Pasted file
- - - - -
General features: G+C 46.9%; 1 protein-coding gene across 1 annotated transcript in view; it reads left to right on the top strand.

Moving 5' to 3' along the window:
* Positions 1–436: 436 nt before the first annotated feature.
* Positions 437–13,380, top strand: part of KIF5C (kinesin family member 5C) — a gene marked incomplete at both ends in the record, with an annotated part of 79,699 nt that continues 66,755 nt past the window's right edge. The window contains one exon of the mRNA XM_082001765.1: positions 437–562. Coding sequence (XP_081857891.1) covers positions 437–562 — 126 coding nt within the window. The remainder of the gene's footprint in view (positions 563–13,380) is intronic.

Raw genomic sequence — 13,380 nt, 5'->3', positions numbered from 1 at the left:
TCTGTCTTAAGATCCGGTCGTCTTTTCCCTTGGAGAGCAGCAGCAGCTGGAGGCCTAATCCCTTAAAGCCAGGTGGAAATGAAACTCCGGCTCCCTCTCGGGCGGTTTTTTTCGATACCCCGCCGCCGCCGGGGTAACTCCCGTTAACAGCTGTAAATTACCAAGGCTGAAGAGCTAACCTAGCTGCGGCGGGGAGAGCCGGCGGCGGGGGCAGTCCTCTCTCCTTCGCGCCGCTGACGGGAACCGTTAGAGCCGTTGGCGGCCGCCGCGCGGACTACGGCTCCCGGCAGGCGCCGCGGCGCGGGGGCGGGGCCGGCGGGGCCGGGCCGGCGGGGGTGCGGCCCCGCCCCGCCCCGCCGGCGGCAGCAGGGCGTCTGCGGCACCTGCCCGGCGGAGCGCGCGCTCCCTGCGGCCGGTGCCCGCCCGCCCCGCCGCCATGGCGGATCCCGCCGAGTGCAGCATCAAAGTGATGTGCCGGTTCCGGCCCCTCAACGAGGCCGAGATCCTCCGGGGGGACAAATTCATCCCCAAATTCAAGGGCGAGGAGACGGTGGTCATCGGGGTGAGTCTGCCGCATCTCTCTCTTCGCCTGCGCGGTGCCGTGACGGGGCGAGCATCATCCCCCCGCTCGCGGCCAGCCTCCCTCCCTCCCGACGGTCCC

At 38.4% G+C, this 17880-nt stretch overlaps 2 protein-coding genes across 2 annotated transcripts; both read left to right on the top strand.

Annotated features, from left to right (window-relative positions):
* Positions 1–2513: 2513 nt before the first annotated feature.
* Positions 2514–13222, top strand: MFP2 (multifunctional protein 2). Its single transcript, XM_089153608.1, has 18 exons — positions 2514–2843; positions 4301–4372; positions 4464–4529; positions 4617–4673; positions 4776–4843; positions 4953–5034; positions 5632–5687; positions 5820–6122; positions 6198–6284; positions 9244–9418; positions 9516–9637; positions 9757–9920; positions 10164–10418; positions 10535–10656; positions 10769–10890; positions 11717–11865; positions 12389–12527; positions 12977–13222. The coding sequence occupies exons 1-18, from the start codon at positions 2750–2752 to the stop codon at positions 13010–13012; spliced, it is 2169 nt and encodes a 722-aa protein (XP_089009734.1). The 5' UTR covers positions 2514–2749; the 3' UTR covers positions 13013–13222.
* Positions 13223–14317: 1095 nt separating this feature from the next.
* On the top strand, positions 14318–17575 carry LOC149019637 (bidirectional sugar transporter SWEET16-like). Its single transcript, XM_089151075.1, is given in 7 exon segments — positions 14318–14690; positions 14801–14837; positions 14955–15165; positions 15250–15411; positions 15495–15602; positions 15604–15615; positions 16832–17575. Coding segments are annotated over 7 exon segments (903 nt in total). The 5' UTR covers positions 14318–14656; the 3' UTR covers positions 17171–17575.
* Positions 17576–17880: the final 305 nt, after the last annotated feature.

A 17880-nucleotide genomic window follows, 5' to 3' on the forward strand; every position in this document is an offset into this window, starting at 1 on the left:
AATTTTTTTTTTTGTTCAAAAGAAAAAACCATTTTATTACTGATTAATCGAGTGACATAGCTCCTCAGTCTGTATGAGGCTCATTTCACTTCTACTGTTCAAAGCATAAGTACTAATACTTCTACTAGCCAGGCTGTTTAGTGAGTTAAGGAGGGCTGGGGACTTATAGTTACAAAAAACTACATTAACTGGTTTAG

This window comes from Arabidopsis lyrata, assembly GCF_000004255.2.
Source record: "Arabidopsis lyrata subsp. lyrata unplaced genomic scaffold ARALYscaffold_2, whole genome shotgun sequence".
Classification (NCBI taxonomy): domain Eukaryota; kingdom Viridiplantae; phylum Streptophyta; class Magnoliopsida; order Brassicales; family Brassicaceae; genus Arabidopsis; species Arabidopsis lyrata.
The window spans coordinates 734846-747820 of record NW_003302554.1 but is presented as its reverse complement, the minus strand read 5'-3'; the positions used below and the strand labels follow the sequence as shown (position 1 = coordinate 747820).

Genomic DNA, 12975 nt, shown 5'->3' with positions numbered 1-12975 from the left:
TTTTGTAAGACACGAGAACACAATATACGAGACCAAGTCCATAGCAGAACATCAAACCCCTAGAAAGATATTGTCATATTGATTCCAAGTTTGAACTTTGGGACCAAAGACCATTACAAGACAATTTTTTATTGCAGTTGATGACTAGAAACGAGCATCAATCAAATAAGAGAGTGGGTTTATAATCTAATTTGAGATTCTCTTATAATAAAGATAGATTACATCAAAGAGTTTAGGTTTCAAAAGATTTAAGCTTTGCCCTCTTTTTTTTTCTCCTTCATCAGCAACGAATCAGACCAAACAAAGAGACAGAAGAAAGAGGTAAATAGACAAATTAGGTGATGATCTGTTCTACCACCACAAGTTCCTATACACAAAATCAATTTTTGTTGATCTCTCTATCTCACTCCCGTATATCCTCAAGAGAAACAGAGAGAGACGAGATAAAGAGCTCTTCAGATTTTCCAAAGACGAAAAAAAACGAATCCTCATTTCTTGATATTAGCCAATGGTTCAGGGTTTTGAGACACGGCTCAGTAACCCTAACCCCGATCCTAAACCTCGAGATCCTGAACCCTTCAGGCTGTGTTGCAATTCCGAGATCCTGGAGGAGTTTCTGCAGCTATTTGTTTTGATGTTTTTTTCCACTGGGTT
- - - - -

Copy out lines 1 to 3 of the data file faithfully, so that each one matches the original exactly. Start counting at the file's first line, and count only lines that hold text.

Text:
General features: G+C 46.9%; 1 protein-coding gene across 1 annotated transcript in view; it reads left to right on the top strand.

Moving 5' to 3' along the window:
* Positions 1–436: 436 nt before the first annotated feature.